That a civil war is unlikely, however, doesn’t mean that there aren’t dangers ahead. The Dems have suffered decades of disappointment in their desire to “fundamentally transform America” into a socialist state. After the euphoria of Obama’s mediocre two terms, the success of a political outsider from a bare-knuckle commercial world alien to most of the postwar political class has addled with resentment and rage the Democrats and NeverTrump Republican quislings. They are doubling and tripling down on the left’s mantra “by any means necessary,” even to the point of endorsing socialist and utopian policies––eliminating carbon-based energy, forgiving $1.6 trillion in student-loan debt, free college tuition, and even defunding the police––that are political poison for a majority of Americans. And they have pinned their hopes on a corrupt serial groper and grifter not even in control of his mental faculties.
All of which should presage an overwhelming victory for Trump. But let’s not be hasty. In just a decade this country has changed in ways unthinkable 20 years ago. Trump has had to face not just the Democrats, but the universities, the media, the entertainment industries, and amoral corporations throwing in with the “woke” mob, no doubt to cultivate brand loyalty. And he’s had to battle so-called conservatives so blinded by resentment and wounded self-love that they can’t see how disastrous a Hillary Clinton presidency would have been, or a Joe Biden presidency will be, for everything true conservatives hold dear––unalienable rights, political freedom, a vigorous civil society, and personal autonomy.
Civil war? Unlikely. A radical transformation of the United States from a government of, by, and for the free people, to a regime of, by, and for the illiberal technocrats and their dependent clients? That’s a much more possible outcome, and one worth worrying about.
Supreme Court Protects Illegal Immigrants at the Expense of the Constitution
Chief Justice Roberts moves further to the Left.
The Supreme Court rejected by a 5-4 vote the Trump administration’s decision to end the Deferred Action for Childhood Arrivals (DACA) program initiated by President Obama in 2012 unilaterally via an executive order. In an opinion written largely by Chief Justice John Roberts, the Court held that the Trump administration’s action reversing Obama’s executive order was “arbitrary and capricious.” The administration needed to go back to square one and come up with a better rationale for its decision, the Court ruled. Roberts and the liberal foursome, with whom he is increasingly aligning himself, were the ones who reached an “arbitrary and capricious” decision. They threw judicial restraint to the wind.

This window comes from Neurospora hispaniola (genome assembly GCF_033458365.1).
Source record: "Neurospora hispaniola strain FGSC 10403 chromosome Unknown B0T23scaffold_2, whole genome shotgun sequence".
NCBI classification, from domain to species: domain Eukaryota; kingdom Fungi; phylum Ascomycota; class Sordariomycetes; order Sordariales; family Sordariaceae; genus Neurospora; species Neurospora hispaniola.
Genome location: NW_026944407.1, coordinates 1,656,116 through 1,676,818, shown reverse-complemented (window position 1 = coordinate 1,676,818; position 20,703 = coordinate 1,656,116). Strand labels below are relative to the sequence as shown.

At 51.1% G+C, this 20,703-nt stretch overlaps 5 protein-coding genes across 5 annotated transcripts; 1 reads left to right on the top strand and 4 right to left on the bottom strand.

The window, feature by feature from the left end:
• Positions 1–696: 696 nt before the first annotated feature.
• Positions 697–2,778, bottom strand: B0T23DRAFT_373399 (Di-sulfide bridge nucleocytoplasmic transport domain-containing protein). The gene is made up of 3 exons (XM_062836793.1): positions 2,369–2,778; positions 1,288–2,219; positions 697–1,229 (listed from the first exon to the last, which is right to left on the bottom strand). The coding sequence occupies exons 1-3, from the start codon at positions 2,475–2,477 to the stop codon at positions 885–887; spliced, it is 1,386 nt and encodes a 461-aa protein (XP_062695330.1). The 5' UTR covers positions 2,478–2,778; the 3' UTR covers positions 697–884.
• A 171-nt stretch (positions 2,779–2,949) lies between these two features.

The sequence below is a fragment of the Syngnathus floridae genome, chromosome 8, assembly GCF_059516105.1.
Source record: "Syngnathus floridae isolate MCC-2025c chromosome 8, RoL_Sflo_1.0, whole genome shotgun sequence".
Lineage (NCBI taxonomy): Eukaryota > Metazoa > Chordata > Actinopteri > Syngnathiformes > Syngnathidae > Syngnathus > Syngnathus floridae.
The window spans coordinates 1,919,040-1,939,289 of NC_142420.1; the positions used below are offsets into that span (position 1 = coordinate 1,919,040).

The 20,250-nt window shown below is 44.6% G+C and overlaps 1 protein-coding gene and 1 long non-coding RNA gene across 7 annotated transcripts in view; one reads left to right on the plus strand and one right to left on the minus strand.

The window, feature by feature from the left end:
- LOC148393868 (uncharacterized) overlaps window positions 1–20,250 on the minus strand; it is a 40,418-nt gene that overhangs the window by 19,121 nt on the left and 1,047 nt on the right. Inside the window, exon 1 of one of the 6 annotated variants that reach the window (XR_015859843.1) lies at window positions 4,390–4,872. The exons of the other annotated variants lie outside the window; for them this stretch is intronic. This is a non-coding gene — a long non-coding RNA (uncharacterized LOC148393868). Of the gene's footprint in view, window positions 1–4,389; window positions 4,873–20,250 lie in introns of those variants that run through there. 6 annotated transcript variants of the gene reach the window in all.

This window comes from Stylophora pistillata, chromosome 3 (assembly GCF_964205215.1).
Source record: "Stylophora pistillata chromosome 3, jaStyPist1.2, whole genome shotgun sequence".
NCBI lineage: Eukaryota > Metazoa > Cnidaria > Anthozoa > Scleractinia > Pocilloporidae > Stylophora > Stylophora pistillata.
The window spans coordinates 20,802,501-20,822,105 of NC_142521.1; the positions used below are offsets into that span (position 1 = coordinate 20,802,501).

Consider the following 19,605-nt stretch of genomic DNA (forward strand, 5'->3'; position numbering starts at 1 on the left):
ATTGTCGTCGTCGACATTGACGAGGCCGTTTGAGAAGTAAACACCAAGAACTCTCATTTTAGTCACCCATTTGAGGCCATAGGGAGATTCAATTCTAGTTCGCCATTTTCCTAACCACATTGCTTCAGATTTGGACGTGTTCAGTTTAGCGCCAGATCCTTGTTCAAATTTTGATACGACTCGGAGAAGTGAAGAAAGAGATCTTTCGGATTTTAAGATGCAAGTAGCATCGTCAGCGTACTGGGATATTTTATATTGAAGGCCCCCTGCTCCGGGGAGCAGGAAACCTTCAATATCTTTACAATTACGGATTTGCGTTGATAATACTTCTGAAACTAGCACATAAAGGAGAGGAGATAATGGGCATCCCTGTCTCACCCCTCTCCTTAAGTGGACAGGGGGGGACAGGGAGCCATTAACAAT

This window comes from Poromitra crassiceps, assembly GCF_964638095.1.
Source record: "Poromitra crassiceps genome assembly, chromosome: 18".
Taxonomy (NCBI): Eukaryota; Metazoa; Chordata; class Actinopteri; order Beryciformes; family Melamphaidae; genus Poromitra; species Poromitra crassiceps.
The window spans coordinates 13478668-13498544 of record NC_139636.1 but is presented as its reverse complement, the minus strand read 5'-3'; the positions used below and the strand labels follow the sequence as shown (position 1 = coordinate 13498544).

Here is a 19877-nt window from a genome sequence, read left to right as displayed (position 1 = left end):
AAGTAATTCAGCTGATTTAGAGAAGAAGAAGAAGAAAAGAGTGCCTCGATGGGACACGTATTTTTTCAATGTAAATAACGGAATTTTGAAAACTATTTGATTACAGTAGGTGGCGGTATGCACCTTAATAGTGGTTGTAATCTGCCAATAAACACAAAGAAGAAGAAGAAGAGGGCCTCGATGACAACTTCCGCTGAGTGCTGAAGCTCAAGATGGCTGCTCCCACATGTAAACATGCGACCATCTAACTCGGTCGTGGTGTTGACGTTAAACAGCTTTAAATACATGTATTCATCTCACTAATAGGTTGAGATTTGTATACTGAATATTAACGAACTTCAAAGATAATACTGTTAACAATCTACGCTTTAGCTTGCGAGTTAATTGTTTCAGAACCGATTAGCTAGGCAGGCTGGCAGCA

Just as Chief Justice Roberts had done in upholding the constitutionality of Obamacare on dubious legal grounds, he joined his four liberal colleagues in twisting the law to reach a desired policy outcome on behalf of the illegal immigrant “Dreamers.” Roberts is morphing into another in the line of Republican appointees to the Supreme Court who represented themselves as conservative jurists but have sided more and more frequently with the liberal bloc once they secured their lifetime seats on the Court.
In this case, Roberts used a pseudo-technical interpretation of the Administrative Procedure Act (APA) to conclude that the Trump administration’s decision to rescind Obama’s DACA executive order did not meet the APA’s standards requiring “a reasoned explanation for its action.” To the contrary, President Trump had a compelling reason to reverse, by his own executive order, the executive order of his predecessor with which he had sharp disagreement on legal as well as policy grounds. President Trump believed that Obama had exceeded his legal authority in issuing his DACA order in the first place and did not want to expend federal resources in defending the DACA order against anticipated legal challenges. Such allocation of executive resources and balancing the risks of litigation against the executive department are entirely within his discretion as the nation’s chief executive officer.
Obama’s DACA program had granted young immigrants who were brought to the U.S. illegally as children the right to work and stay in the U.S. without fear of deportation. DACA recipients also became eligible for other benefits. The so-called “Dreamers,“ many of whom are now adults, were in the country illegally when Obama unilaterally decided to “legislate” their temporary legal status and conferral of benefits through executive action. DACA altered how the immigration laws applied to this large class of illegal aliens.
Never mind that the Trump administration was on solid ground in concluding that Obama had exceeded his constitutional authority in issuing his DACA executive order in the first place. The Chief Justice sidestepped this fundamental legal issue. He placed more importance on the DACA recipients’ reliance on Obama’s order that even Obama himself had previously doubted he had the constitutional authority to issue on his own. Roberts for all intents and purposes stepped out of his judicial role and stepped into the shoes of an advocate for illegal immigrants. Never mind, as Justice Clarence Thomas put it in his dissenting opinion, that “the Trump administration rescinded DACA the same way that the Obama administration created it: unilaterally, and through a mere memorandum.” According to Roberts’ “reasoning,” the Trump administration must do a better job explaining the rationale of its rescission of Obama’s DACA executive order than the Obama administration had done originally in justifying the DACA order itself.